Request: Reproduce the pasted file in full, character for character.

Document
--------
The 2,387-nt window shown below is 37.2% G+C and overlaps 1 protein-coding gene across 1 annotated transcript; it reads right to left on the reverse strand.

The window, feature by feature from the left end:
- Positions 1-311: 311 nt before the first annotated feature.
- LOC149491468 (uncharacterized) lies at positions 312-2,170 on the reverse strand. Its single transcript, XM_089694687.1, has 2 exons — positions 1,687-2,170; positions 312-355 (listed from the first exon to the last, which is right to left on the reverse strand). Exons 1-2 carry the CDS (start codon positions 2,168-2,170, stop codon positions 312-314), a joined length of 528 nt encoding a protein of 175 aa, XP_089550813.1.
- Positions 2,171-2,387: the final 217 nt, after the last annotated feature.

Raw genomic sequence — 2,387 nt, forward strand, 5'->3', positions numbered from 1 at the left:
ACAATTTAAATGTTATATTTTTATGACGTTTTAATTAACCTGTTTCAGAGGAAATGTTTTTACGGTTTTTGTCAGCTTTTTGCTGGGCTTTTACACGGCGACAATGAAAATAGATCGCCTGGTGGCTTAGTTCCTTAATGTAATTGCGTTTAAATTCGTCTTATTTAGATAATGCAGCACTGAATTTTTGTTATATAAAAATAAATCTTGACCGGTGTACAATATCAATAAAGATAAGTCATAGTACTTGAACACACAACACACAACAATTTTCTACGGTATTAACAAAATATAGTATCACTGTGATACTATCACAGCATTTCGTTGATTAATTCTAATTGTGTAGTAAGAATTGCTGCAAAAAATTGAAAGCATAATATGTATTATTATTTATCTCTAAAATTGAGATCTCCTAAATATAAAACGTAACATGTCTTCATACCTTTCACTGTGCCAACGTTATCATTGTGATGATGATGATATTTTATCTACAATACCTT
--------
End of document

The 2,387-nt window shown below is 37.2% G+C and overlaps 1 protein-coding gene across 1 annotated transcript; it reads right to left on the reverse strand.

The window, feature by feature from the left end:
- Positions 1-311: 311 nt before the first annotated feature.
- LOC149491468 (uncharacterized) lies at positions 312-2,170 on the reverse strand. Its single transcript, XM_089694687.1, has 2 exons — positions 1,687-2,170; positions 312-355 (listed from the first exon to the last, which is right to left on the reverse strand). Exons 1-2 carry the CDS (start codon positions 2,168-2,170, stop codon positions 312-314), a joined length of 528 nt encoding a protein of 175 aa, XP_089550813.1.
- Positions 2,171-2,387: the final 217 nt, after the last annotated feature.

Raw genomic sequence — 2,387 nt, forward strand, 5'->3', positions numbered from 1 at the left:
ACAATTTAAATGTTATATTTTTATGACGTTTTAATTAACCTGTTTCAGAGGAAATGTTTTTACGGTTTTTGTCAGCTTTTTGCTGGGCTTTTACACGGCGACAATGAAAATAGATCGCCTGGTGGCTTAGTTCCTTAATGTAATTGCGTTTAAATTCGTCTTATTTAGATAATGCAGCACTGAATTTTTGTTATATAAAAATAAATCTTGACCGGTGTACAATATCAATAAAGATAAGTCATAGTACTTGAACACACAACACACAACAATTTTCTACGGTATTAACAAAATATAGTATCACTGTGATACTATCACAGCATTTCGTTGATTAATTCTAATTGTGTAGTAAGAATTGCTGCAAAAAATTGAAAGCATAATATGTATTATTATTTATCTCTAAAATTGAGATCTCCTAAATATAAAACGTAACATGTCTTCATACCTTTCACTGTGCCAACGTTATCATTGTGATGATGATGATATTTTATCTACAATACCTT